Gov. Whitmer's administration extends mask requirement to children as young as 2

Zombies walk for hope at annual Apocalypse

Steven Sonoras
Special to The Detroit News

What do zombies and cancer have in common? That’s a question Bradley Egel, founder of the “Walking Dead”-themed cancer charity The Walking Hope, gets asked all the time.

“I was looking for a way to fundraise, and I was just getting into ‘The Walking Dead’ as a fan,” Egel, whose charity will sponsor this Saturday’s Detroit Zombie Apocalypse III, says. “I started to realize the show isn’t about zombies. It’s about what you do when your life is turned upside-down overnight and the people around you are people you have to trust with your life all of a sudden. And every day is sort of a discouraging, difficult scenario, and yet you push through that with hope. That describes a cancer journey perfectly.”

In the two years Egel has been running The Walking Hope, he has raised over $40,000 for the American Cancer Society by selling T-shirts emblazoned with the slogan, “Cancer Fears the Walker.” More than 8,000 Walking Hope tees can be found in 19 countries around the globe.

Egel first started raising money for ACS several years ago when a friend invited him to join a Relay for Life walk. It wasn’t until years later that anyone in his life had actually been touched by cancer, but Egel says he found that first walk so inspiring that he started attending Relays regularly.

“I was so moved by the spirit of the moment,” Egel says. “I’m the kind of person that when I see something that needs to be done I just want to get involved and help. I have three children, and I want to teach them that giving back to humanity is an important quality, so I’m trying to set a good example.”

Egel says he started The Walking Hope in part to reach a demographic that might not otherwise have considered supporting the fight against cancer.

“I wanted to bring the cancer charity aspect to a new audience that might not be connected to it for various reasons,” he says. “Cancer touches everyone, but everyone that gets involved with The Walking Hope hasn’t necessarily been touched by it yet. You don’t have to be personally injured by something to want to help other people who are. That sort of selfless living enriches everyone’s lives.”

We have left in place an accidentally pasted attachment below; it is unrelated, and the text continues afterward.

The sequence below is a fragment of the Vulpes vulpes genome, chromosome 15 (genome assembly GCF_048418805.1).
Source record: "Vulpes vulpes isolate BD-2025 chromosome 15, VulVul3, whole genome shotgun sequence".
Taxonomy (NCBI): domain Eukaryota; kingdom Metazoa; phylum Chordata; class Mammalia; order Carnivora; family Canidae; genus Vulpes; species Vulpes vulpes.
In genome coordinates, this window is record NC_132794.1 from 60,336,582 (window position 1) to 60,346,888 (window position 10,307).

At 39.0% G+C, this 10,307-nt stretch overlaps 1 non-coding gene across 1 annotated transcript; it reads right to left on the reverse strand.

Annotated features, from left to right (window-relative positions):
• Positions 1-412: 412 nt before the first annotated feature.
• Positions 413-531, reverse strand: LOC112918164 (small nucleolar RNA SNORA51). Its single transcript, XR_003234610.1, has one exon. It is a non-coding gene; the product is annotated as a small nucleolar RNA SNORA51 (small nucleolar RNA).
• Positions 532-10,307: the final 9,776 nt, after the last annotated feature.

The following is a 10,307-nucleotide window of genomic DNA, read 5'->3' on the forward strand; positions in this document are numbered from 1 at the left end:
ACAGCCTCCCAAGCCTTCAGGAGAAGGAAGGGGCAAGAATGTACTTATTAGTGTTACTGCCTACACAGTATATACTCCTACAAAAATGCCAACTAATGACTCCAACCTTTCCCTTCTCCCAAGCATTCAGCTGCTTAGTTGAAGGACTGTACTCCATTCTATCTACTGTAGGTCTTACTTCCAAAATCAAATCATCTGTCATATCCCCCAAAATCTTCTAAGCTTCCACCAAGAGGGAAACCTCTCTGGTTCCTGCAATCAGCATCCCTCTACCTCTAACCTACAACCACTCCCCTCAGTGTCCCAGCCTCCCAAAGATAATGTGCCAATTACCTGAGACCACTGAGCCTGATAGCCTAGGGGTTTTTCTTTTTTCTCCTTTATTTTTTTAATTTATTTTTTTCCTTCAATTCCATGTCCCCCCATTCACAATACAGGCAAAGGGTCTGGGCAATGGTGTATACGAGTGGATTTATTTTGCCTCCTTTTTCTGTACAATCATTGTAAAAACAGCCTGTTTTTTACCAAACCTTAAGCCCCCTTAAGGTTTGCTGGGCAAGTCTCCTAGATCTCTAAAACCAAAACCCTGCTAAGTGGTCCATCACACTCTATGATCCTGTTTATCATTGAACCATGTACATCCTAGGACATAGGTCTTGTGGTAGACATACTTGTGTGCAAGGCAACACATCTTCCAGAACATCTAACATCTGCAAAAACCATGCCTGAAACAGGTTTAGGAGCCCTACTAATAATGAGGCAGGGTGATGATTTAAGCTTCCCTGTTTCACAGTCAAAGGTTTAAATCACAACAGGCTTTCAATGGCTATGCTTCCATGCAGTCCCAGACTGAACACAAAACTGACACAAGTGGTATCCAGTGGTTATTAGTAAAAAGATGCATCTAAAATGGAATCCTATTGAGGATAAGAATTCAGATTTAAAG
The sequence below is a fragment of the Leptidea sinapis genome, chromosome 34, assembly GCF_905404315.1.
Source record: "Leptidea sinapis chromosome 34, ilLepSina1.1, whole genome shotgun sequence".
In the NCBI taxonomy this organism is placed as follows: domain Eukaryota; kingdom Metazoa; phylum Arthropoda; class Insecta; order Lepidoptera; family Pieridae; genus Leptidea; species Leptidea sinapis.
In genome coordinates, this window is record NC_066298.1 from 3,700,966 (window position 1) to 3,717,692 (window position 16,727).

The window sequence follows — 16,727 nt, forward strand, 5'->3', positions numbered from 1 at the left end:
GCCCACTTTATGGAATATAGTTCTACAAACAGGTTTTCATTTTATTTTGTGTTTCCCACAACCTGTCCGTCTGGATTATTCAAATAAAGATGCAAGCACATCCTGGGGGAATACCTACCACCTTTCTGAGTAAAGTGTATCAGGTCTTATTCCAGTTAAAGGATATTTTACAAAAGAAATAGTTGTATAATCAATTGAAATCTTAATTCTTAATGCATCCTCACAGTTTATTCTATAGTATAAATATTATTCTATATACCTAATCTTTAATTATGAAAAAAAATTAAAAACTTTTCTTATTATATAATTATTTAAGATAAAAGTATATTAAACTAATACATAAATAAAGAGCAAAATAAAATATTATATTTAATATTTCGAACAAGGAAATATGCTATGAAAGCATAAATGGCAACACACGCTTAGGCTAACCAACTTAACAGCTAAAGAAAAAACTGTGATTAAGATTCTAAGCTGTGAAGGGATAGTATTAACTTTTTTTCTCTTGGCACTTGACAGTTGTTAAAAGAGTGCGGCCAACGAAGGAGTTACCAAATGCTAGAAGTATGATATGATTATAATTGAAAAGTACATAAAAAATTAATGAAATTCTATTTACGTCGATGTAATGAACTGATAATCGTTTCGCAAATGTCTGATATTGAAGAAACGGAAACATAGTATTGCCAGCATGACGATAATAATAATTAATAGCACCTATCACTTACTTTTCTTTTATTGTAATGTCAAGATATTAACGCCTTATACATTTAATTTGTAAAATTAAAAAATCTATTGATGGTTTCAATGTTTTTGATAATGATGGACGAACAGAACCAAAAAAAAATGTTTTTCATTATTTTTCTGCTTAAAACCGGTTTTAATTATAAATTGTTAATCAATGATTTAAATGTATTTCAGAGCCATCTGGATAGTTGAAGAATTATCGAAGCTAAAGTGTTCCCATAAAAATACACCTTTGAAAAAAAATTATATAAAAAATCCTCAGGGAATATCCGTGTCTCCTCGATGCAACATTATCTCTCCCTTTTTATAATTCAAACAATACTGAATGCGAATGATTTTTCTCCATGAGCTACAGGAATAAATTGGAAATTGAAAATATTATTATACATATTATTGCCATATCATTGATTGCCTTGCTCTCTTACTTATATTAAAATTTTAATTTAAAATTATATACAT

The Detroit Zombie Apocalypse III will collect donations at the door for ACS in conjunction with The Walking Hope.

This year’s festivities include live music, burlesque, sideshow acts, an apocalyptic art gallery, and over 20 local vendors, each of which will be donating items to be auctioned off for ACS.

A Walking Hope sweatshirt signed by 55 “Walking Dead” cast and crew members will be auctioned off online, and Egel says he’s hoping it will sell for upwards of $2,500.

The event began as a 15th anniversary wedding vow renewal ceremony for locals Piper and Chris Smith. What began as a small celebration soon ballooned into a sprawling costume ball.

“One of the reasons Piper and I hooked up was our love for the zombie genre, and when ‘The Walking Dead’ came out we knew there was a very large subculture just bubbling up at the surface waiting for something like this,” Chris Smith says. “It started to turn into this big party, and I said to her point blank I’d feel better about this if we could turn it into a charity event.”

Sue Summers, who helped found the Detroit Zombie Apocalypse with the Smiths, says that while cancer is no laughing matter, this entertainment extravaganza is the perfect way for those with a morbid sense of humor to support the cause.

“Even though cancer is a very serious matter, raising funds for the cause doesn’t have to be,” Summers says. “You can have fun helping to fight it, and that’s what this event is all about.”

Steven Sonoras is an Ypsilanti-based freelance writer.

Detroit Zombie

Apocalypse III

8 p.m. Saturday

Tangent Gallery &

Hastings Street Ballroom

715 E. Milwaukee, Detroit

$10 suggested donation

(313) 873-2955